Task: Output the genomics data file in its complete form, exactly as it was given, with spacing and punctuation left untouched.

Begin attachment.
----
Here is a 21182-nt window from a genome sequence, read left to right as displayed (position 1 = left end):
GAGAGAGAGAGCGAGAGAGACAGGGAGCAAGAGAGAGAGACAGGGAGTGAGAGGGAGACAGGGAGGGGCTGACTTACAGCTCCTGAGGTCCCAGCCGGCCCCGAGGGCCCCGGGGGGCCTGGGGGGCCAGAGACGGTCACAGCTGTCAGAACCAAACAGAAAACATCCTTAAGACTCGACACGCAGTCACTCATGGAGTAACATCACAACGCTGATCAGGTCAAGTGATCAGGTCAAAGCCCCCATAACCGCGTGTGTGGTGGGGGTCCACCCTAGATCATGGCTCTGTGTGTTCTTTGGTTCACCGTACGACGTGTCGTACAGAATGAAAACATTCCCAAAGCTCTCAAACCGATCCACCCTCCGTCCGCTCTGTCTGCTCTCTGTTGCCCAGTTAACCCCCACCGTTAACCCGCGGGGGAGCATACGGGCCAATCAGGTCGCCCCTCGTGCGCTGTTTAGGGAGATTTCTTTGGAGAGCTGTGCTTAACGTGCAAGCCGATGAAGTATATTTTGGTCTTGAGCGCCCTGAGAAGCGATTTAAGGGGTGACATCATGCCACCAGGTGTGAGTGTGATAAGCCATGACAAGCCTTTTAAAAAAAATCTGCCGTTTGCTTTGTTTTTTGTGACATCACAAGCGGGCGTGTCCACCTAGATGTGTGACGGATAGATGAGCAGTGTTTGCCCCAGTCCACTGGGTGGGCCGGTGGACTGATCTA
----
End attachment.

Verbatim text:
Here is a 21182-nt window from a genome sequence, read left to right as displayed (position 1 = left end):
GAGAGAGAGAGCGAGAGAGACAGGGAGCAAGAGAGAGAGACAGGGAGTGAGAGGGAGACAGGGAGGGGCTGACTTACAGCTCCTGAGGTCCCAGCCGGCCCCGAGGGCCCCGGGGGGCCTGGGGGGCCAGAGACGGTCACAGCTGTCAGAACCAAACAGAAAACATCCTTAAGACTCGACACGCAGTCACTCATGGAGTAACATCACAACGCTGATCAGGTCAAGTGATCAGGTCAAAGCCCCCATAACCGCGTGTGTGGTGGGGGTCCACCCTAGATCATGGCTCTGTGTGTTCTTTGGTTCACCGTACGACGTGTCGTACAGAATGAAAACATTCCCAAAGCTCTCAAACCGATCCACCCTCCGTCCGCTCTGTCTGCTCTCTGTTGCCCAGTTAACCCCCACCGTTAACCCGCGGGGGAGCATACGGGCCAATCAGGTCGCCCCTCGTGCGCTGTTTAGGGAGATTTCTTTGGAGAGCTGTGCTTAACGTGCAAGCCGATGAAGTATATTTTGGTCTTGAGCGCCCTGAGAAGCGATTTAAGGGGTGACATCATGCCACCAGGTGTGAGTGTGATAAGCCATGACAAGCCTTTTAAAAAAAATCTGCCGTTTGCTTTGTTTTTTGTGACATCACAAGCGGGCGTGTCCACCTAGATGTGTGACGGATAGATGAGCAGTGTTTGCCCCAGTCCACTGGGTGGGCCGGTGGACTGATCTA